SGU Episode 553
|This episode needs: transcription, proof-reading, formatting, links, 'Today I Learned' list, categories, segment redirects.||How to Contribute|
|SGU Episode 553|
|February 13th 2016|
|SGU 552||SGU 554|
|S: Steven Novella|
|B: Bob Novella|
|J: Jay Novella|
|E: Evan Bernstein|
|C: Cara Santa Maria|
|Quote of the Week|
|Education has failed in a very serious way to convey the most important lesson science can teach: skepticism.|
- 1 Introduction
- 2 What's the Word (5:00)
- 3 News Items
- 4 Who's That Noisy (1:02:04)
- 5 Questions and Emails
- 6 Science or Fiction (1:08:10)
- 7 Skeptical Quote of the Week (1:24:48)
- 8 References
- Tax season, and tax scams
VO: You're listening to the Skeptics' Guide to the Universe, your escape to reality.
What's the Word (5:00)
S: We're gonna start with What's the Word, Cara?
C: Yes! We are starting with What's the Word. And the word this week was actually submitted by @USCWaller on Twitter. The word is Pleochroism.
C: And yes, again, I looked up how to pronounce it because I would say plee-oh-crow-ism
J: Huh! Me too!
C: Of course, if you are using it as an adjective, it would be plee—oh-crow-ick, and I'm assuming it's not incorrect to say plee-oh-crow-ism, but most sources online say plee-ock-romism. So, listening to that word,
B: I don't like it
C: Any guesses? (Laughs) All right, Bob, any guesses of what you think it might mean?
B: Something to do with light, I would think.
C: Um-hmm, from the “croism” aspect of it?
E: You're right, cro ...
C: Yeah, so it's a term
B: And then “rocks.”
C: And rocks - actually, no rocks in that word, but (laughs)
E: (Chuckles) I think you're thinking of “litho.”
C: But it is true, it is true, it is a word that you often hear in optics and geologies, specifically minerology.
B: Ah! Rocks! There you go!
C: Yeah, rocks! There you go! Referring to the property specifically of crystals to exhibit different colors when they're viewed from different directions under light. And notably, you'll see this when the light is polarized. So looking at specific directions of light, the crystal will look one color; and then when you look at the other direction of the wavelengths, it will look a totally different color.
So, pleochroism comes from the Greek “pleo,” meaning “more;” and “chros,” meaning the color of some sort of exterior coating, like a skin. And its first scientific use in the literature was in 1857. And, yeah, @USCWaller sent this in, because he said that it was his favorite geology word that he's come across. It's a good word.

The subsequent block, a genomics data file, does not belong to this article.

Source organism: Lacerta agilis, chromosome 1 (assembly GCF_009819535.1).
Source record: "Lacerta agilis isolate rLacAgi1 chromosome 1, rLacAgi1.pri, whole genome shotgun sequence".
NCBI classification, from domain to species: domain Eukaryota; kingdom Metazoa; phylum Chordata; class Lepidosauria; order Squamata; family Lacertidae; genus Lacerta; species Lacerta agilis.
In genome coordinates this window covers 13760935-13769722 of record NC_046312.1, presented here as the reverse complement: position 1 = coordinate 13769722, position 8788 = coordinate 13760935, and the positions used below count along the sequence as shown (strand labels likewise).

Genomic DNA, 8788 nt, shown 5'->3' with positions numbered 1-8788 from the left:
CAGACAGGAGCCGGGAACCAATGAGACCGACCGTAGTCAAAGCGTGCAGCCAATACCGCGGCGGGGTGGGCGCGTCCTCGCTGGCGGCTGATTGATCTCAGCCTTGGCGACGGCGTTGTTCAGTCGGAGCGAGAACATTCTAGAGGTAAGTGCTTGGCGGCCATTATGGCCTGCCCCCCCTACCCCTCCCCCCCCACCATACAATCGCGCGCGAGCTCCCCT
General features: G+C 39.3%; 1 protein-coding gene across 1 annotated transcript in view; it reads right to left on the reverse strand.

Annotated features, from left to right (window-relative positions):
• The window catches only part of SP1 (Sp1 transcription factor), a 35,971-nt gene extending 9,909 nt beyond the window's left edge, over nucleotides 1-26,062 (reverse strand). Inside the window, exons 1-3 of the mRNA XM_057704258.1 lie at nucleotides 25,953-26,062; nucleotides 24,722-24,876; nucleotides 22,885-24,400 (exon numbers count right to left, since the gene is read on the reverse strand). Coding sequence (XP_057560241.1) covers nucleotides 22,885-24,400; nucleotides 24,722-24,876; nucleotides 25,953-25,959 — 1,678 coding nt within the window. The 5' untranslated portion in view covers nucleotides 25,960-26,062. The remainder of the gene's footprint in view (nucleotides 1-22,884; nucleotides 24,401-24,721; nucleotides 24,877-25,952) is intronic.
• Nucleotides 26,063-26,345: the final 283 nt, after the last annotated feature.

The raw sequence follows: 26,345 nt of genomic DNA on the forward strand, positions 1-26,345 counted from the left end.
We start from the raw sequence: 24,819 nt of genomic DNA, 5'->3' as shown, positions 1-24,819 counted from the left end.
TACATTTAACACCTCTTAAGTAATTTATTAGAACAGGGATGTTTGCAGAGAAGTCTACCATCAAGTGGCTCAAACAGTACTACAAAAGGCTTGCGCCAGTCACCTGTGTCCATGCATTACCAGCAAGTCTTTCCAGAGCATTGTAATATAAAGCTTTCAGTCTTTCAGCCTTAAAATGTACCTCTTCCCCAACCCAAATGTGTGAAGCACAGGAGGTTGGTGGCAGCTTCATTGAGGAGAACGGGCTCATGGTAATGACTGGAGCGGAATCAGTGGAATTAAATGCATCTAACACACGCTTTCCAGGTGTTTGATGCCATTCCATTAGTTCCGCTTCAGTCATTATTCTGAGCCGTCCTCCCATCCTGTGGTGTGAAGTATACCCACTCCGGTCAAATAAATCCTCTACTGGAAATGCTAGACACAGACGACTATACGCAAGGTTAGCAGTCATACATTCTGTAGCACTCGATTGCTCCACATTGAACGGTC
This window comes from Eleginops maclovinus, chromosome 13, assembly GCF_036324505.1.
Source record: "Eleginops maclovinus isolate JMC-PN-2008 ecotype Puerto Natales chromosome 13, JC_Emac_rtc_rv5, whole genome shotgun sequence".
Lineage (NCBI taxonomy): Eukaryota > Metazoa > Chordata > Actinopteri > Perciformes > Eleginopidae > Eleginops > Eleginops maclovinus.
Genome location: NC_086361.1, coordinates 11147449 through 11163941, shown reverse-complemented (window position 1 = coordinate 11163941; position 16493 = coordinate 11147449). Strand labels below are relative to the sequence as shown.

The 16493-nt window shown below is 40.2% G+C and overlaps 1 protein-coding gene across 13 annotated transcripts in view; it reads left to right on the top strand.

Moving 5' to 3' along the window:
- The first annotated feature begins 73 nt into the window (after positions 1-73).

S: Yeah, that's cool.
C: I feel like I could use it in life, like I have some nail polishes, that when you look at them under different lights, they sometimes look green, and sometimes look purple. Pleochromic nails there.
C: I know, I want to try and work it into my daily vocabulary.
S: What is the, on a molecular level, do we know what the mechanism of that is?
C: It has to do with double refraction. So, because of the actual structure of the crystal, when, just like in a prism, light will pass through, and it will break it into different wavelengths. In a crystal, that exhibits this double refraction property, it splits the light into two different polarized components. There's an ordinary ray that comes out of it, and then there's an extraordinary ray, which I love that that's what it's called.
C: And they come out in perpendicular planes. So, there are different substances, like a dichroic substances, that only transmit one type of ray. But pleochromic substances transmit both. And so, if you use a polarizing filter over your light, you will see two different
C: colors. Yeah, it's really interesting.
E: That is
S: Let's go on to some news items.
Robotic Chef (8:04)
(Commercial at 25:53)
Brain Electrodes (27:41)
Diagnosing Cancer (39:32)
Gravitational Waves (50:27)
Who's That Noisy (1:02:04)
Answer to last week: Ice
Questions and Emails
Question #1: RFID (1:05:18)
(Commercial at 1:06:48)
Science or Fiction (1:08:10)
Item #1: Scientists have identified a new bacterial species capable of causing Lyme disease, the first new such species in North America. Item #2: New research finds that sustained aerobic exercise, but not resistance or intermittent training, increases neurogenesis in the hippocampus of rats. Item #3: Researchers find that over the last 1000 years cultivation has created crops that are far more hardy and resistant than their wild counterparts.
Skeptical Quote of the Week (1:24:48)
Education has failed in a very serious way to convey the most important lesson science can teach: skepticism. - David Suzuki
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